I still remember an event I did in Goshen, IN, where one reader showed up. And, at the end, he did not buy a book. But, as he left he told me why. He already owned three copies of my book. One to read, one to loan out, and one to “keep pristine.” And he had to hurry because he had a three-hour drive home.
Now, if you had told me, while I was struggling for *eleven years to get published* that someday a reader would think it was worth driving six hours to talk about my book, I wouldn’t have believed it. That interaction still makes me smile to this day.
Success is not only about numbers–it’s about people and the words we write to connect us.
How has your publisher helped you and has that made a difference in readership and/or sales?
In the beginning, my tours were self-funded, and my first publisher did not give me a big marketing push, though, by my third book with them, they did send me on a two-week tour. I changed publishers after my editor left my first house, though–and that has made an enormous difference.
I’m now with a house that is creative, and outside-the-box about breaking an author out and building her brand.
The cover and title for my forthcoming novel are great examples–those were decided on after in-depth discussions about the kind of books I write, who my target audience is, and how best to reach them. And to come full-circle, pre-pandemic, my new publisher sent me out on a nine-week tour!
Social Media Success
Which social media do you find is best to connect and interact with readers?
As for virtual connecting and social media, I like Facebook, Instagram, and even better than both–trying to put out a really well-written, intimate, honest newsletter. One thing I recommend for newsletters is to take off your Facebook face.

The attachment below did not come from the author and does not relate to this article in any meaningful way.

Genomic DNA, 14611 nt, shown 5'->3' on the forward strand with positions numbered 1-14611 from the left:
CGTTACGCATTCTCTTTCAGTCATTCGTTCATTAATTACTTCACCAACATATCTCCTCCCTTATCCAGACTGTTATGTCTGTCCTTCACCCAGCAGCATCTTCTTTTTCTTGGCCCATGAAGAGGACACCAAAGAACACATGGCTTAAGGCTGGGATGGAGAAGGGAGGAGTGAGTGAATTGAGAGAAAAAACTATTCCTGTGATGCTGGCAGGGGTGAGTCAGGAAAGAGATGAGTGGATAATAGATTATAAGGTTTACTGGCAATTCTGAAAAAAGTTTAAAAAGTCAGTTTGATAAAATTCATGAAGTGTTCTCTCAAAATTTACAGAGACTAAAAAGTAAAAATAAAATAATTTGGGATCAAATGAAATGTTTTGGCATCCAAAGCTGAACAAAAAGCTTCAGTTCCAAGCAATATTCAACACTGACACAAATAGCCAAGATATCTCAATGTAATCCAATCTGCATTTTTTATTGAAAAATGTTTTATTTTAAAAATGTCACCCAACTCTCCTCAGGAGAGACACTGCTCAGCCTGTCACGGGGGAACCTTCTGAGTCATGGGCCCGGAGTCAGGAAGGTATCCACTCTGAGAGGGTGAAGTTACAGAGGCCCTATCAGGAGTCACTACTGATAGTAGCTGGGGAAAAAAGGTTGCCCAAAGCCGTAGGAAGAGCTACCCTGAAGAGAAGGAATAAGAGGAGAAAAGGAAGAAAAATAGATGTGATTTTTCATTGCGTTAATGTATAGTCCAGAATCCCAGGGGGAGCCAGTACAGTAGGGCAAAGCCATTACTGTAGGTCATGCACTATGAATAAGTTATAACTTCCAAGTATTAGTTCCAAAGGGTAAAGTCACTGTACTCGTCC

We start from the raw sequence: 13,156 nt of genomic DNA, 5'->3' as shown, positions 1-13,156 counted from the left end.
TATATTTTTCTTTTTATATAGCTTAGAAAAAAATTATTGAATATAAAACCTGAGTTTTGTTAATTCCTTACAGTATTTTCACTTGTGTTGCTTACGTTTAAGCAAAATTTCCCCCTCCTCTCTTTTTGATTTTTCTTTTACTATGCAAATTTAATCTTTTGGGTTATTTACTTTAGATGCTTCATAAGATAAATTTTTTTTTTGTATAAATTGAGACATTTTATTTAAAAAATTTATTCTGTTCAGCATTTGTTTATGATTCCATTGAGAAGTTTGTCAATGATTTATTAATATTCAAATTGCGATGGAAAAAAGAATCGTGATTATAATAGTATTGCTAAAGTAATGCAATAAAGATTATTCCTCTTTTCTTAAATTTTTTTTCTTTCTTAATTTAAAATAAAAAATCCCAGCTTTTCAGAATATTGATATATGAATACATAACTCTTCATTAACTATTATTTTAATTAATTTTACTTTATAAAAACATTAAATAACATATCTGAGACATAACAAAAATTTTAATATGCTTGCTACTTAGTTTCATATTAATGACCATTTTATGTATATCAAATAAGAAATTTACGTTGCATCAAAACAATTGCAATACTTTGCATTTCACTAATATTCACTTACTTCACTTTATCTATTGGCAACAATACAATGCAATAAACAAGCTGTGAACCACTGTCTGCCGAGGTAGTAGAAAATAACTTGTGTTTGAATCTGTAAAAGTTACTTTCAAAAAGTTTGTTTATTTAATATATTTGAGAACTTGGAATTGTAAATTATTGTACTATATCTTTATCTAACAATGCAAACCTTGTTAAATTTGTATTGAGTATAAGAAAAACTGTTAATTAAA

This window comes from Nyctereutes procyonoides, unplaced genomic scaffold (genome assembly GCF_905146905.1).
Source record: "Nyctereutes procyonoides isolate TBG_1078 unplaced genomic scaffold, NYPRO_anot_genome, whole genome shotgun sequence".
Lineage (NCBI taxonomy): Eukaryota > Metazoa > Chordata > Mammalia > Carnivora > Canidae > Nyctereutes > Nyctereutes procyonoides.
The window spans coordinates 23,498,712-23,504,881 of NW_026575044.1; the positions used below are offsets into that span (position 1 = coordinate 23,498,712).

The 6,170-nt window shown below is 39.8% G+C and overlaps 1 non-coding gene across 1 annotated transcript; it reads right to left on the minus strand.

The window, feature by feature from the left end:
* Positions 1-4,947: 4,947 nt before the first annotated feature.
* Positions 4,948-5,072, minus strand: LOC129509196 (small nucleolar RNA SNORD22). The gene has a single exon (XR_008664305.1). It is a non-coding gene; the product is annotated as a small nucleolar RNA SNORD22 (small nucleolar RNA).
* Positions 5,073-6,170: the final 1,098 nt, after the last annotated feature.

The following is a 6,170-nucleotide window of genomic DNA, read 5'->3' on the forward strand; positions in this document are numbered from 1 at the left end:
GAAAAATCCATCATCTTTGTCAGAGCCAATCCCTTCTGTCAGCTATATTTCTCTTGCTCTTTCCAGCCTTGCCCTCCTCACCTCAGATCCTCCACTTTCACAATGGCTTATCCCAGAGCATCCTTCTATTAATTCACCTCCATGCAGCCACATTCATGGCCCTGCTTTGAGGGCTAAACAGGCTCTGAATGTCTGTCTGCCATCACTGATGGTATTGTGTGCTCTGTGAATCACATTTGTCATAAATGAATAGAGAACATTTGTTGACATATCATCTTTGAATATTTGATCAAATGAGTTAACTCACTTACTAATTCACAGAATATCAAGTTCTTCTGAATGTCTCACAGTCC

I get feedback from people who say they delete a lot of newsletters but always read every word of mine because I tell it like it is, and seem to reflect a very real part of me. That’s because I do. I don’t put “spin” in my newsletters.
I share the tough parts and the things that bolster me alike. I think we learn from the hard stuff even more than we do from the easy…and it makes for a feeling of real, not packaged, connection.
Julie Weathers isn't sure if she's running away or starting over, but moving to a remote island off the coast of Maine feels right for someone with reasons to flee her old life. The sun-washed, sea-stormed speck of land seems welcoming, the lobster plentiful, and the community close and tightly knit. She finds friends in her nearest neighbor and Callum, a man who appears to be using the island for the same thing as she: escape.
But as Julie takes on the challenge of teaching the island's children, she comes to suspect that she may have traded one place shrouded in trouble for another, and she begins to wonder if the greatest danger on Mercy Island is its lost location far out to sea, or the people who live there.
Jenny Milchman is the USA Today Bestselling, Mary Higgins Clark award-winning author of five psychological thrillers, including the forthcoming THE SECOND MOTHER. She speaks and teaches nationally, and lives in the Hudson River Valley with her family.